The real and the unreal are here integrated as never before, resulting in a superhero who truly feels like an Everyman. Even (perhaps especially) when in costume, Kick-Ass embodies the inadequacies of those original comic-book creators. Unlike traditional heroes, that costume is Dave Lizewski’s secret identity – and if he doesn’t realise that at the start of his journey, it is made brutally clear to him by the end.
What Vaughn captures in a way no other comic-book director can is a chilling anxiety at the nature and consequences of Lizewski’s heroism. Superman, Spider-Man and Batman may suffer on screen, but it is distant – existential. Put Batman in a room full of drug dealers and you feel a sneaking sympathy for the bad guys. But when Kick-Ass is faced with the same, and the drug dealers are armed to the teeth, the danger to his life is real, the fear palpable.
And that is the point. Without this danger, Kick-Ass’ heroism would be an illusion. “If great responsibility only comes with great power, what does that say about the rest of us?” he asks, bloodied and broken after a beating from D’Amico’s goons. In comic-books, the bystanders are supposed to wait around until the hero shows up, but Kick-Ass is both bystander and hero rolled into one.
If only they’d had the courage to keep it that way. But the film ultimately defies its own logic. It desperately wants to play by real-world rules, but happily breaks them whenever the narrative demands. By the film’s finale, Kick-Ass has become both bolder and blander – more traditionally heroic, and so consequently less human.
But if all that makes the film sound heavy on the subtext, the surface delights are uniformly thrilling. Set-pieces are destructively choreographed and filmed with ruthless panache. There are no head-spinning cuts, just an elegant ballet of carnage that allows the audience to drink in every head shot, every knife to the chest, every blood-drenched dismemberment. Kick-Ass is both shockingly violent and riotously funny, with a script from Vaughn and Jane Goldman that pushes at the boundaries of respectability and then breaks right on through.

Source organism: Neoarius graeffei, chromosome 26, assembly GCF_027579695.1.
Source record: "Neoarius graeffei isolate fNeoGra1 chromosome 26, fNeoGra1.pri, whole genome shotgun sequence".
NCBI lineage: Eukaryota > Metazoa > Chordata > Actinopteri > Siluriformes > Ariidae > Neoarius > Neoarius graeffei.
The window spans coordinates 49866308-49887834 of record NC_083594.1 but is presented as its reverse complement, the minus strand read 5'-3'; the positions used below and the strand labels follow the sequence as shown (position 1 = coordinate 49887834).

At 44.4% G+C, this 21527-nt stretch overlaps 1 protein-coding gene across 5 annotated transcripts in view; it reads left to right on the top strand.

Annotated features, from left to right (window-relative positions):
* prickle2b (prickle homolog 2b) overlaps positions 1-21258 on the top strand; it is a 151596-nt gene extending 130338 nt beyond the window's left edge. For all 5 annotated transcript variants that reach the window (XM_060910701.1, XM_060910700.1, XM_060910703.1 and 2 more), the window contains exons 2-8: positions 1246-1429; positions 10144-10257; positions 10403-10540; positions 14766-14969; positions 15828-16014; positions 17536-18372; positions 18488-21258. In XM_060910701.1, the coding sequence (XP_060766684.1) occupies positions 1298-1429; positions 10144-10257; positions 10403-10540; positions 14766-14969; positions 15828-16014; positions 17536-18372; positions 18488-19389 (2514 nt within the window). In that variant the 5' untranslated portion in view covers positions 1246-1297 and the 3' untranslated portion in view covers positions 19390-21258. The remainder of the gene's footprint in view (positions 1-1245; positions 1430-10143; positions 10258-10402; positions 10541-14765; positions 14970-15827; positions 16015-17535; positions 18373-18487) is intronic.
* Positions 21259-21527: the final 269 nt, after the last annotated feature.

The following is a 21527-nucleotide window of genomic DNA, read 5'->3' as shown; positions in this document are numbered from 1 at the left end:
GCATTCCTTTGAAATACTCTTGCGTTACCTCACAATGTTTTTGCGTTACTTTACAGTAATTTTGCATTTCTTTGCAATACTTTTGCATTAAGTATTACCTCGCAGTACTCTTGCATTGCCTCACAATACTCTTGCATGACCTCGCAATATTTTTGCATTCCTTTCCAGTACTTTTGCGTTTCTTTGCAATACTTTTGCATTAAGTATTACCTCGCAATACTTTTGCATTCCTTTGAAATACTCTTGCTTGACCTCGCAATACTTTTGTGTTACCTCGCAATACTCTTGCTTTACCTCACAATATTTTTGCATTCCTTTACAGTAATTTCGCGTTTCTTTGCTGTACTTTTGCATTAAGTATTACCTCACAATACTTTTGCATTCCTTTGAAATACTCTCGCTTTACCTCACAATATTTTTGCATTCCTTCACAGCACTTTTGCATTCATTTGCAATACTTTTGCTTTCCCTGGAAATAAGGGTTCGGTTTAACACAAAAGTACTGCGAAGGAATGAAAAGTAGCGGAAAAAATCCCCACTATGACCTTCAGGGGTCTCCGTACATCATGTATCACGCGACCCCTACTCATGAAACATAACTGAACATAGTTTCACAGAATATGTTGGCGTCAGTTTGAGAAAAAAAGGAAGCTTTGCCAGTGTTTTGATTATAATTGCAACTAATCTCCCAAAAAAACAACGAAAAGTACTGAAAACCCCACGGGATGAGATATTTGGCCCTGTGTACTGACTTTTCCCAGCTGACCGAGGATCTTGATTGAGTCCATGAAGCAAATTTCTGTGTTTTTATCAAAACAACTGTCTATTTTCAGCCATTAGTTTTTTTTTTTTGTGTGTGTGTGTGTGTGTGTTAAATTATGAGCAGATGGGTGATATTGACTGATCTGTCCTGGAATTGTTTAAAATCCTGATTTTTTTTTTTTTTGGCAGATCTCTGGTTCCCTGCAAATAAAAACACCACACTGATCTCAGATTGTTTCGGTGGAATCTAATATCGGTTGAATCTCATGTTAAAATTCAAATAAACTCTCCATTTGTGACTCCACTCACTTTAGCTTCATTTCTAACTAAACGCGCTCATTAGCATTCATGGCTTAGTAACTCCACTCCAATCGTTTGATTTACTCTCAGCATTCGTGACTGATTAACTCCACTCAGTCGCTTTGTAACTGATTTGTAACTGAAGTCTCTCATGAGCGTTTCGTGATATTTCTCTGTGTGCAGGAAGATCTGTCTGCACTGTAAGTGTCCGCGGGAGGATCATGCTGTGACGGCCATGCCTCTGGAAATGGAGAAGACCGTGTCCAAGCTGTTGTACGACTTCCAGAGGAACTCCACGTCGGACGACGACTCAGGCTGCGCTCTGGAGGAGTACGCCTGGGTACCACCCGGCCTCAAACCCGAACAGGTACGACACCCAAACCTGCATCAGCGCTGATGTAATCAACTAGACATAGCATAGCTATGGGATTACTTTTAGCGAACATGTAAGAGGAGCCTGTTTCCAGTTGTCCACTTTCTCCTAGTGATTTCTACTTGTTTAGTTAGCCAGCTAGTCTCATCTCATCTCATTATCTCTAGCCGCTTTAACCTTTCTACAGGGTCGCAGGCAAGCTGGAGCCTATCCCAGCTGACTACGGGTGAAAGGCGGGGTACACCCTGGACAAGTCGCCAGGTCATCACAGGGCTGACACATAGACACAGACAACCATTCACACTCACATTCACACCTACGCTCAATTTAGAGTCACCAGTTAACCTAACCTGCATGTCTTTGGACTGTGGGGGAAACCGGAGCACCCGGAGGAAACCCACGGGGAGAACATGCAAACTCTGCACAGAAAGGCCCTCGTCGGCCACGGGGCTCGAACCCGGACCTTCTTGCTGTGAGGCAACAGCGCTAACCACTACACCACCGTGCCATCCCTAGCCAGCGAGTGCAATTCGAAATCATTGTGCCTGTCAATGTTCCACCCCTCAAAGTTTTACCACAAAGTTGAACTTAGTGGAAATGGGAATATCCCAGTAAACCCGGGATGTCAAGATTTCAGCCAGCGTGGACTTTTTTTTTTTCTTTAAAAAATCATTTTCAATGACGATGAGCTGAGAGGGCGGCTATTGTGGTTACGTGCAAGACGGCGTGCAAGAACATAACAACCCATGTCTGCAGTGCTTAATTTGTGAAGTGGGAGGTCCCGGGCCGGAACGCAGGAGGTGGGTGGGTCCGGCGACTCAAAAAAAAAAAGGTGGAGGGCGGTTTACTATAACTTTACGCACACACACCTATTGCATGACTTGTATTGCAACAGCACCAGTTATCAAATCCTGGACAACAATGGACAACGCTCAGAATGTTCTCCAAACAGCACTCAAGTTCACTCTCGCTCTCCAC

Their love of comic-book culture is clear, with nods and winks to classic titles alongside a sharp satire of the industry’s tendency to commercialise and exploit the latest trends. Vaughn also shows an unashamed affinity for videogame aesthetics, most obviously in the scene where Hit Girl takes out a roomful of bad guys in a manner lifted straight out of Modern Warfare.
If 2009 was the year in which Aaron Johnson was a potential movie star looking for a breakout role, Kick-Ass is the film in which he delivers on the promise. His muscular physicality translates into a commanding screen presence, scarcely concealed beneath Dave Lizewski’s cracked voice, glasses and greasy hair. It’s that ability to subsume himself in a character despite matinee idol looks that will serve him well in future, as will a surprisingly light comic touch, given full vent in one of the film’s standout scenes – Lizewski’s delusional De Niro moment in front of his bedroom mirror.
Alongside Johnson, 13-year-old Chloe Moretz gives an astonishingly mature (and foul-mouthed) performance as Hit Girl, an extension of her work in the recent (500) Days of Summer. She convincingly moulds innocence and violence into a coherent whole, with a standout moment against multiple thugs in D’Amico’s penthouse apartment that may well go down in geek history as one of the all time great on screen fights.
Scored to Joan Jett’s 'Bad Reputation', it’s also another example of the film’s flawless music choices, which include superb use of Sparks’ 'This Town Ain’t Big Enough for the Both of Us', and Gnarls Barkley’s ‘Crazy’. And after a decade of disappointments, Nic Cage follows his deranged turn in Werner Herzog’s Bad Lieutenant with another surprise. His campy, creepy, Adam West-inspired Big Daddy evokes memories of that younger, edgier actor before the pay-cheque performances diminished his reputation.
As an exercise in raw, pure, cinematic fun, it’s genuinely difficult to find fault with the bubble gum blitzkrieg of Kick-Ass. Even its occasional missteps, like the lingering close-up on a giant billboard of Claudia Schiffer (aka Mrs Matthew Vaughn), seem more like self-deprecating in-jokes than commercial hypocrisy. Among the heavy hitters of the superhero genre, it may not be the biggest, but Kick-Ass is definitely the brightest, and it may just be the best.
Emerged from relative obscurity with a sneak peak that sent the crowds crazy at Comic-Con in 2009.
Sexy, violent, sharply scripted and brilliantly performed, Kick-Ass is a breath of fresh air.
With Edgar Wright’s Scott Pilgrim on the way later this year, Kick-Ass may be a harbinger of things to come.